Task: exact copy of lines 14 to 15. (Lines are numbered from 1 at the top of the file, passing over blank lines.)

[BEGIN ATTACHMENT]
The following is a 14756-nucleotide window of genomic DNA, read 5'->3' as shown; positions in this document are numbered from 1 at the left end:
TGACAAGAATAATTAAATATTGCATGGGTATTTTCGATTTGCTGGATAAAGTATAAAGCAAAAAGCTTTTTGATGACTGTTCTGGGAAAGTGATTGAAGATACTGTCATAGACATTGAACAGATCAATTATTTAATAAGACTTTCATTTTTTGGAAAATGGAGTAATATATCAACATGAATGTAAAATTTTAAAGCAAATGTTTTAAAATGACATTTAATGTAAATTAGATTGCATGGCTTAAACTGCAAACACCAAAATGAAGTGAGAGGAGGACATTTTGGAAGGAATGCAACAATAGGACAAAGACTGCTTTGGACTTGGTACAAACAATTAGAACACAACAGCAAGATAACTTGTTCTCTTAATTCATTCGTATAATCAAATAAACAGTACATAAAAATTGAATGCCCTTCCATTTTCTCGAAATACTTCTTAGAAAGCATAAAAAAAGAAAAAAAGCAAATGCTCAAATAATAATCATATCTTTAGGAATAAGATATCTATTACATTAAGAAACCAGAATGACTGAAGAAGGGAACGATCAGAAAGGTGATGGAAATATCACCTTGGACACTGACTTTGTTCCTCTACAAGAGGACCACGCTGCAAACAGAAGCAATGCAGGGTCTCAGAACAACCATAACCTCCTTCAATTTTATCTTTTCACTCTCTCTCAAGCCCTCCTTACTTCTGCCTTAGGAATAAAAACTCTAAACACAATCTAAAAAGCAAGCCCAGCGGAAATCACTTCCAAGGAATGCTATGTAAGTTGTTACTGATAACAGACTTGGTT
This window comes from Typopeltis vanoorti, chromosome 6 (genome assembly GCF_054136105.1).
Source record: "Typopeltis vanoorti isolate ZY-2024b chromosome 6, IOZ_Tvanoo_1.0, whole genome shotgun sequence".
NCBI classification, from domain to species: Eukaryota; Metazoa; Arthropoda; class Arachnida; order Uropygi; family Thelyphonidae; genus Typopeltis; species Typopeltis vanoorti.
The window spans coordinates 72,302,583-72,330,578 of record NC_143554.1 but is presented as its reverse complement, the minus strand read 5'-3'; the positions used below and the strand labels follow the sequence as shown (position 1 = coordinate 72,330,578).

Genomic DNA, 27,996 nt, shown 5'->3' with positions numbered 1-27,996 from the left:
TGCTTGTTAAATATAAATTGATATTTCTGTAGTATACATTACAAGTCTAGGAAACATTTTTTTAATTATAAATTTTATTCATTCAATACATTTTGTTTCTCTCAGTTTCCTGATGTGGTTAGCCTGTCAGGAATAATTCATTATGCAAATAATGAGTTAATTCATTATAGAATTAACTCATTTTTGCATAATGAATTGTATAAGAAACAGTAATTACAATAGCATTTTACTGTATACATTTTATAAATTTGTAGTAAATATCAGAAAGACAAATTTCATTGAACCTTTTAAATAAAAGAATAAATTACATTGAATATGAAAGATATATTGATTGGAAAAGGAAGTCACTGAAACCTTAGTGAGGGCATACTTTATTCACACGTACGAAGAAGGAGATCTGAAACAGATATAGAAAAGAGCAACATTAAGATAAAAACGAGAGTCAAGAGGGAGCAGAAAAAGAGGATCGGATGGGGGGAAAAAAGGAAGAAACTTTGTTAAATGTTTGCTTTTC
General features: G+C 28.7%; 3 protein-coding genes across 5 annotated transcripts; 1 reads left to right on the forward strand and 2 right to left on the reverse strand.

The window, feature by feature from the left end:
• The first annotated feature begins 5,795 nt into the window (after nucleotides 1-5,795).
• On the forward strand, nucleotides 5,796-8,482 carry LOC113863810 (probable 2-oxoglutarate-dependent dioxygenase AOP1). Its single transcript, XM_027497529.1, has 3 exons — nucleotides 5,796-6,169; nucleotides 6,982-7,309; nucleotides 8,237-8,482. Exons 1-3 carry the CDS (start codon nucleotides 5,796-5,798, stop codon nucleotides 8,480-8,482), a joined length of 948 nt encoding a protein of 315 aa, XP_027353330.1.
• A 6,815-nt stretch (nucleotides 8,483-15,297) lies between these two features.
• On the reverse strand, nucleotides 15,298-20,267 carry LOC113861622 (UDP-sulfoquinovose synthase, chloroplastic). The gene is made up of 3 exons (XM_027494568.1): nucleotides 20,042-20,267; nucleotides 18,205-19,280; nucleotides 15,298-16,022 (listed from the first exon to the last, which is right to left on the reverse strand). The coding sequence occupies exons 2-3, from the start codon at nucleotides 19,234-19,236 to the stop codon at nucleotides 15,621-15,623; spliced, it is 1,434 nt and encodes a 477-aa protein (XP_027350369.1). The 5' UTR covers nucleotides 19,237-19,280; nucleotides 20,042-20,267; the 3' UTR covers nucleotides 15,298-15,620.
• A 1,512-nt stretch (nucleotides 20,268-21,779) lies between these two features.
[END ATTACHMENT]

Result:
• On the reverse strand, nucleotides 15,298-20,267 carry LOC113861622 (UDP-sulfoquinovose synthase, chloroplastic). The gene is made up of 3 exons (XM_027494568.1): nucleotides 20,042-20,267; nucleotides 18,205-19,280; nucleotides 15,298-16,022 (listed from the first exon to the last, which is right to left on the reverse strand). The coding sequence occupies exons 2-3, from the start codon at nucleotides 19,234-19,236 to the stop codon at nucleotides 15,621-15,623; spliced, it is 1,434 nt and encodes a 477-aa protein (XP_027350369.1). The 5' UTR covers nucleotides 19,237-19,280; nucleotides 20,042-20,267; the 3' UTR covers nucleotides 15,298-15,620.
• A 1,512-nt stretch (nucleotides 20,268-21,779) lies between these two features.